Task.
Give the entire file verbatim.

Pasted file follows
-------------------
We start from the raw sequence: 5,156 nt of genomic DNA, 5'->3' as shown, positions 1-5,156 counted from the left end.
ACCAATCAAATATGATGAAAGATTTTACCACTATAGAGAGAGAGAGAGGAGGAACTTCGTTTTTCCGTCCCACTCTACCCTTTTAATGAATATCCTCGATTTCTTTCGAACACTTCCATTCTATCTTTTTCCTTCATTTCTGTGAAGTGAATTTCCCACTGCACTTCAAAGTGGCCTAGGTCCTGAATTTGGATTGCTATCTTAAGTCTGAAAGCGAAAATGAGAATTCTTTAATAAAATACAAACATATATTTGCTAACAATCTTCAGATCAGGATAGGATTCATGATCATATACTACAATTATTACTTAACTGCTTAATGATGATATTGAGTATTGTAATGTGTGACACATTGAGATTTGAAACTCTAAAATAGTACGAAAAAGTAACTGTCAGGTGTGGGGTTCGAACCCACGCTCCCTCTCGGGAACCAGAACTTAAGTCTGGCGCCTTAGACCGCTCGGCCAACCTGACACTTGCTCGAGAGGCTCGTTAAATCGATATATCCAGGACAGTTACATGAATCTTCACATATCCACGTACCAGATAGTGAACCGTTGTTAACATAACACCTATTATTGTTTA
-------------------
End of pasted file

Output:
We start from the raw sequence: 5,156 nt of genomic DNA, 5'->3' as shown, positions 1-5,156 counted from the left end.
ACCAATCAAATATGATGAAAGATTTTACCACTATAGAGAGAGAGAGAGGAGGAACTTCGTTTTTCCGTCCCACTCTACCCTTTTAATGAATATCCTCGATTTCTTTCGAACACTTCCATTCTATCTTTTTCCTTCATTTCTGTGAAGTGAATTTCCCACTGCACTTCAAAGTGGCCTAGGTCCTGAATTTGGATTGCTATCTTAAGTCTGAAAGCGAAAATGAGAATTCTTTAATAAAATACAAACATATATTTGCTAACAATCTTCAGATCAGGATAGGATTCATGATCATATACTACAATTATTACTTAACTGCTTAATGATGATATTGAGTATTGTAATGTGTGACACATTGAGATTTGAAACTCTAAAATAGTACGAAAAAGTAACTGTCAGGTGTGGGGTTCGAACCCACGCTCCCTCTCGGGAACCAGAACTTAAGTCTGGCGCCTTAGACCGCTCGGCCAACCTGACACTTGCTCGAGAGGCTCGTTAAATCGATATATCCAGGACAGTTACATGAATCTTCACATATCCACGTACCAGATAGTGAACCGTTGTTAACATAACACCTATTATTGTTTA